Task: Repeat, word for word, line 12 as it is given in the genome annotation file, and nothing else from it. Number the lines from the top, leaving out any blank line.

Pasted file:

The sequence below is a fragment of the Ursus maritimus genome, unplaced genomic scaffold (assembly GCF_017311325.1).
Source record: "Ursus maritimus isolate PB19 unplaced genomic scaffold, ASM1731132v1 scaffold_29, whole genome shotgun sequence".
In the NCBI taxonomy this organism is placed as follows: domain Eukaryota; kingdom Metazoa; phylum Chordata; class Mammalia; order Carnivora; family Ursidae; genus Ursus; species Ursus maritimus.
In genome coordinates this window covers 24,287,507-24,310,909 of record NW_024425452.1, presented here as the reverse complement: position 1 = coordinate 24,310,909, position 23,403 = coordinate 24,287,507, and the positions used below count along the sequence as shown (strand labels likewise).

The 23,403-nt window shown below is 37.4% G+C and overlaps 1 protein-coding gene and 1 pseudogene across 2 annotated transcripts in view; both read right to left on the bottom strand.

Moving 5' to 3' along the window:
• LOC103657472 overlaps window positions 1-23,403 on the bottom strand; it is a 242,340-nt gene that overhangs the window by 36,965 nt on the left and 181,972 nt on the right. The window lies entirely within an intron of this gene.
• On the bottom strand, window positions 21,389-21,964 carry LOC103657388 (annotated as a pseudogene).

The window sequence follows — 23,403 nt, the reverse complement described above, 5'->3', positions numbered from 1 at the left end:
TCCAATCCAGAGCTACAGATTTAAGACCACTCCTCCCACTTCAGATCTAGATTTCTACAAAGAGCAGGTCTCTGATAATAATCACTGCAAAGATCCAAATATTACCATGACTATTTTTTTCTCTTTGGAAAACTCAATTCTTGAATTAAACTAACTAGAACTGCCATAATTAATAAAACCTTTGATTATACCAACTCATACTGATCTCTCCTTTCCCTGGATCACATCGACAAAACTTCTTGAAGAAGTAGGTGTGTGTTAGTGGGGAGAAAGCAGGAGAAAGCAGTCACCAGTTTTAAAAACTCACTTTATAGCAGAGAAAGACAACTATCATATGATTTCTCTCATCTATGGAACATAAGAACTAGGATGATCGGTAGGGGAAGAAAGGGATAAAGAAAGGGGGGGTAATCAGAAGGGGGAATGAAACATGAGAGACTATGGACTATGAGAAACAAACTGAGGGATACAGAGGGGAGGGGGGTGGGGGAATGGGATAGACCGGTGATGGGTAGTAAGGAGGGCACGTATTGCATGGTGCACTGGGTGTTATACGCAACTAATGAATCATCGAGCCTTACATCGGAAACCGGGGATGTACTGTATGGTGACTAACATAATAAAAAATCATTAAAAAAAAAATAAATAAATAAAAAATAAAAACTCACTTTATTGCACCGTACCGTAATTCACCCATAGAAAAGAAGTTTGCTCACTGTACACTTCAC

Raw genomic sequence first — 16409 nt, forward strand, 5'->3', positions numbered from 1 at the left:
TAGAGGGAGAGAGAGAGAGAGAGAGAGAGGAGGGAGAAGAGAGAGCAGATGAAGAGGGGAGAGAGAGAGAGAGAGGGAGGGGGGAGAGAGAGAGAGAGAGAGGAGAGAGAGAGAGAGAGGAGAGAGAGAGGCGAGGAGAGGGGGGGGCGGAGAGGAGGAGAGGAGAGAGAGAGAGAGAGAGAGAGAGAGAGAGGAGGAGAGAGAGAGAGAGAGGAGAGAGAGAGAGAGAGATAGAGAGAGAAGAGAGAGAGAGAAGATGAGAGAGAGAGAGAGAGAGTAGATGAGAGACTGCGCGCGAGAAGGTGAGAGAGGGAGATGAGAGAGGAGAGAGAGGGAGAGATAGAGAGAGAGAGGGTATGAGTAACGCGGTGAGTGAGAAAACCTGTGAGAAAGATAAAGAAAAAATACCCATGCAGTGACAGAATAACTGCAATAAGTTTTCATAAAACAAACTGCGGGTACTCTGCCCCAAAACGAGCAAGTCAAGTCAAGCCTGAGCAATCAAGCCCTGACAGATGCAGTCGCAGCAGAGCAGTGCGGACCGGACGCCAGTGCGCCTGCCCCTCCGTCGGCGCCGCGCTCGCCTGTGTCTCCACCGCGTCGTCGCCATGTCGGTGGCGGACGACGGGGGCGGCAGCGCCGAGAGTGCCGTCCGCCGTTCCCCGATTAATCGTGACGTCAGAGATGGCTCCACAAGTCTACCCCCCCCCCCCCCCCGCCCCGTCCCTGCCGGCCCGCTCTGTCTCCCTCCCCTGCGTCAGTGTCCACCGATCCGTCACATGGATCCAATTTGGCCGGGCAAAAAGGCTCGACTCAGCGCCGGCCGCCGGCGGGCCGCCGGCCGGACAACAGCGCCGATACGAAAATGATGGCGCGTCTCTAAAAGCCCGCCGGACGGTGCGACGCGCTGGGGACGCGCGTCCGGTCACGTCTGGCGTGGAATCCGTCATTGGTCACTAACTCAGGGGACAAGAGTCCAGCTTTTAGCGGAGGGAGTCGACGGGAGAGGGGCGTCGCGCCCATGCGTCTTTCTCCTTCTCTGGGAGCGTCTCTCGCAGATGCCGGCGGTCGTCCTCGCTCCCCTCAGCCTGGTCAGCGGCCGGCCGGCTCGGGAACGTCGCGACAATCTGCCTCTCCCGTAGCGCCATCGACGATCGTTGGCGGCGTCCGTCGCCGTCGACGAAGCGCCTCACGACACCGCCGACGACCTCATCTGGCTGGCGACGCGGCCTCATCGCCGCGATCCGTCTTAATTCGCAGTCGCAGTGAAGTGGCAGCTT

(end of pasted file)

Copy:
TAGAGGGAGAGAGAGAGAGAGAGAGAGAGGAGGGAGAAGAGAGAGCAGATGAAGAGGGGAGAGAGAGAGAGAGAGGGAGGGGGGAGAGAGAGAGAGAGAGAGGAGAGAGAGAGAGAGAGGAGAGAGAGAGGCGAGGAGAGGGGGGGGCGGAGAGGAGGAGAGGAGAGAGAGAGAGAGAGAGAGAGAGAGAGAGGAGGAGAGAGAGAGAGAGAGGAGAGAGAGAGAGAGAGATAGAGAGAGAAGAGAGAGAGAGAAGATGAGAGAGAGAGAGAGAGAGTAGATGAGAGACTGCGCGCGAGAAGGTGAGAGAGGGAGATGAGAGAGGAGAGAGAGGGAGAGATAGAGAGAGAGAGGGTATGAGTAACGCGGTGAGTGAGAAAACCTGTGAGAAAGATAAAGAAAAAATACCCATGCAGTGACAGAATAACTGCAATAAGTTTTCATAAAACAAACTGCGGGTACTCTGCCCCAAAACGAGCAAGTCAAGTCAAGCCTGAGCAATCAAGCCCTGACAGATGCAGTCGCAGCAGAGCAGTGCGGACCGGACGCCAGTGCGCCTGCCCCTCCGTCGGCGCCGCGCTCGCCTGTGTCTCCACCGCGTCGTCGCCATGTCGGTGGCGGACGACGGGGGCGGCAGCGCCGAGAGTGCCGTCCGCCGTTCCCCGATTAATCGTGACGTCAGAGATGGCTCCACAAGTCTACCCCCCCCCCCCCCCCGCCCCGTCCCTGCCGGCCCGCTCTGTCTCCCTCCCCTGCGTCAGTGTCCACCGATCCGTCACATGGATCCAATTTGGCCGGGCAAAAAGGCTCGACTCAGCGCCGGCCGCCGGCGGGCCGCCGGCCGGACAACAGCGCCGATACGAAAATGATGGCGCGTCTCTAAAAGCCCGCCGGACGGTGCGACGCGCTGGGGACGCGCGTCCGGTCACGTCTGGCGTGGAATCCGTCATTGGTCACTAACTCAGGGGACAAGAGTCCAGCTTTTAGCGGAGGGAGTCGACGGGAGAGGGGCGTCGCGCCCATGCGTCTTTCTCCTTCTCTGGGAGCGTCTCTCGCAGATGCCGGCGGTCGTCCTCGCTCCCCTCAGCCTGGTCAGCGGCCGGCCGGCTCGGGAACGTCGCGACAATCTGCCTCTCCCGTAGCGCCATCGACGATCGTTGGCGGCGTCCGTCGCCGTCGACGAAGCGCCTCACGACACCGCCGACGACCTCATCTGGCTGGCGACGCGGCCTCATCGCCGCGATCCGTCTTAATTCGCAGTCGCAGTGAAGTGGCAGCTT